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Noob question about thermal paste

Last response: in CPUs
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March 15, 2006 3:30:08 PM

Hi, I'm building my own comp for first time, and I'm using an A64 3700 which comes with its own thermal paste already applied to its fan's heatsink. The paste comes in this neat little thin-layer square that pretty much fits right over the CPU, but I've read on a website that you smear the paste all over the heatsink into a thin layer. I'm assuming that I don't have to smear this square all over the sink?

Also, I accidentally scratched a tiny groove about 3/4 a centimeter long across the paste. I put back whatever I scratched off, but the groove is still visible. Hopefully this doesn't affect my CPU's cooling?

Thanks for helping out a noob! Also, I'm not planning on OC'ing, I just wanna play games, so I'm gonna stick with the stock paste and fan.
March 15, 2006 3:37:30 PM

I think you'll be fine. Just keep an eye on the temps for a while and make sure it doesn't run hot. If it does, reinstall it with new paste.

All you gotta do is drop the HSF right onto the processor.
March 15, 2006 5:11:58 PM

I am running my Athlon 64 3200+ at a stock frequency and using the stock thermal pad and everything is fine and dandy!

Quick Terminolgy Lesson:

Thermal Pad - What comes on many heatsinks. You just pull the protective cover off and set the heatsink on the processor.

Thermal Paste - The stuff you ooze out onto a processor and spread out. Applying too much paste or too little paste could cause problems. Many people who like to overclock will use a premium thermal paste such as Artic Silver.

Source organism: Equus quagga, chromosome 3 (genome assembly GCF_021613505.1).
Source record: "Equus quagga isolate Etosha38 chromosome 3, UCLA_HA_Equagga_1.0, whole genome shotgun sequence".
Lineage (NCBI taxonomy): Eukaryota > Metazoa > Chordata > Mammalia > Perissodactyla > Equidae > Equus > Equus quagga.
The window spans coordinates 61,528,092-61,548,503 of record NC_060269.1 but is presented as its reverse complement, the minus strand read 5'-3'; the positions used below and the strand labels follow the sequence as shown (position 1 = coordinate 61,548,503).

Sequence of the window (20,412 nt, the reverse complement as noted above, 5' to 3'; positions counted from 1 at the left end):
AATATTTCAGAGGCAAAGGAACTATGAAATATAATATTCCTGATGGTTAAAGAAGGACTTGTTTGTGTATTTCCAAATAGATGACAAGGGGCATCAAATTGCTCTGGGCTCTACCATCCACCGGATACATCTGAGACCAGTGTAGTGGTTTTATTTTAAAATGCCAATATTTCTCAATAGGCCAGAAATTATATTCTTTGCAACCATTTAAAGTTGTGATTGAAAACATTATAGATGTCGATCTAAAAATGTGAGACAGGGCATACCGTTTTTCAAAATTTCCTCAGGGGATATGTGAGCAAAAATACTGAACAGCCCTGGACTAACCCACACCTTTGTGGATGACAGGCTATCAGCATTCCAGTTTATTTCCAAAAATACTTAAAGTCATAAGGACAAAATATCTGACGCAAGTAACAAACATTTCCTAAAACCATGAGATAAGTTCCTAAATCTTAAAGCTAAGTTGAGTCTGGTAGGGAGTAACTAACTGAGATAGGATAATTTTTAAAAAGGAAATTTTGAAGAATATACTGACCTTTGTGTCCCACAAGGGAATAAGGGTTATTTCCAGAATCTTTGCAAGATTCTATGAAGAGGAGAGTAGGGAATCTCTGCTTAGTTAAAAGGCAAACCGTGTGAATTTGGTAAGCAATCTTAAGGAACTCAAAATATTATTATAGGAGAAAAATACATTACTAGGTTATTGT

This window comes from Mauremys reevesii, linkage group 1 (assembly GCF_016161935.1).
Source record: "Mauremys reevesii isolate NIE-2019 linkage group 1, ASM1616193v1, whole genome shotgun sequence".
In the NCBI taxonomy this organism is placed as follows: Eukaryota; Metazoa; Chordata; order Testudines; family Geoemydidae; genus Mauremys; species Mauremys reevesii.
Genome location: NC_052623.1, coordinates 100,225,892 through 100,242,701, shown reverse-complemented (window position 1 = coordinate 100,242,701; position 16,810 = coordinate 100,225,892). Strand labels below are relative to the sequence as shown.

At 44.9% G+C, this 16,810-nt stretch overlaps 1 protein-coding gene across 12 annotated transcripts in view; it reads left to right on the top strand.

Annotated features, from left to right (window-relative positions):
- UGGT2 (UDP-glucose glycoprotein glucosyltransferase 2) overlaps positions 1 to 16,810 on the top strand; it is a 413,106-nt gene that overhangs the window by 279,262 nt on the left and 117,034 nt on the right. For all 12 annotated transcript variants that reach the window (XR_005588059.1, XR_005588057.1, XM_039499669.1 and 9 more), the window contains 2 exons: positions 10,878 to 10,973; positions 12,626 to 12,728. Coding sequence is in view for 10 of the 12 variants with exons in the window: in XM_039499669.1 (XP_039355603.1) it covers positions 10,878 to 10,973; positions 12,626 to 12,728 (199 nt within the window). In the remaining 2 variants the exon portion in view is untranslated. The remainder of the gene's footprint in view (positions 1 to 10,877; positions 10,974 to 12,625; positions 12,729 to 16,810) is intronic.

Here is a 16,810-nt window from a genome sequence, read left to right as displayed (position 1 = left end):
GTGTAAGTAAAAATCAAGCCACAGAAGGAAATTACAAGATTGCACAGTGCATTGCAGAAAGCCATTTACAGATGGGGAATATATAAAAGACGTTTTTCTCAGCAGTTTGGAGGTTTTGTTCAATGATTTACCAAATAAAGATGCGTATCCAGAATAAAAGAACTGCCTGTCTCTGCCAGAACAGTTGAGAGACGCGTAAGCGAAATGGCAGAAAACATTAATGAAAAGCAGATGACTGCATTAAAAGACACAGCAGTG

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March 15, 2006 5:27:52 PM

If it's an A64 you should be find. You could dump a little of the thermal goo as I like to call it on the chip. Even with the square it does help to add the paste.


Ever get that stuff on your fingers??
March 15, 2006 5:35:43 PM

The square that you are reffering to is a thermal pad. It will work fine in most applications. If you plan on overclocking though, I would use a nice thermal grease like Artic Silver.
March 15, 2006 5:42:32 PM

Be aware that the thermal pad on the base of the stock heatsink is good for ONE USE ONLY. This means if you remove the heatsink at ANY time, you will then have to remove the thermal pad and use thermal paste.
March 15, 2006 5:53:24 PM

Thanks for the help on the thermal pad , guys!!! I'll just keep track of the temperatures and make sure it's ok, my comp is not entirely built yet so I can't test it yet.

Quote:
Ever get that stuff on your fingers??

I got a little of it on my fingertip. It's not toxic or anything, is it? It's not like I licked my finger to taste. :) 
March 15, 2006 6:17:48 PM

Yeah you should test it first but if it's not good enough for you then get some good aftermarket thermal paste like the one of ocz or artic silver which conducts more heat better than regular pastes that comes with the product.

I have used the artic silver 5 on my cpu's, chipsets and graphics cards and notice some 5 to 10c* decrease in temps.
March 15, 2006 7:06:13 PM

Quote:
Thanks for the help on the thermal pad , guys!!! I'll just keep track of the temperatures and make sure it's ok, my comp is not entirely built yet so I can't test it yet.

Ever get that stuff on your fingers??

I got a little of it on my fingertip. It's not toxic or anything, is it? It's not like I licked my finger to taste. :) 


Messy isnt it?
March 15, 2006 9:34:23 PM

Quote:
Messy isnt it?

Yeah it was hard to get neatly off my fingertip when I initially got it on. Kinda tough to manage and spread back out too. should have probably used a razor blade, I used my pocketknife after cleaning its blade.
!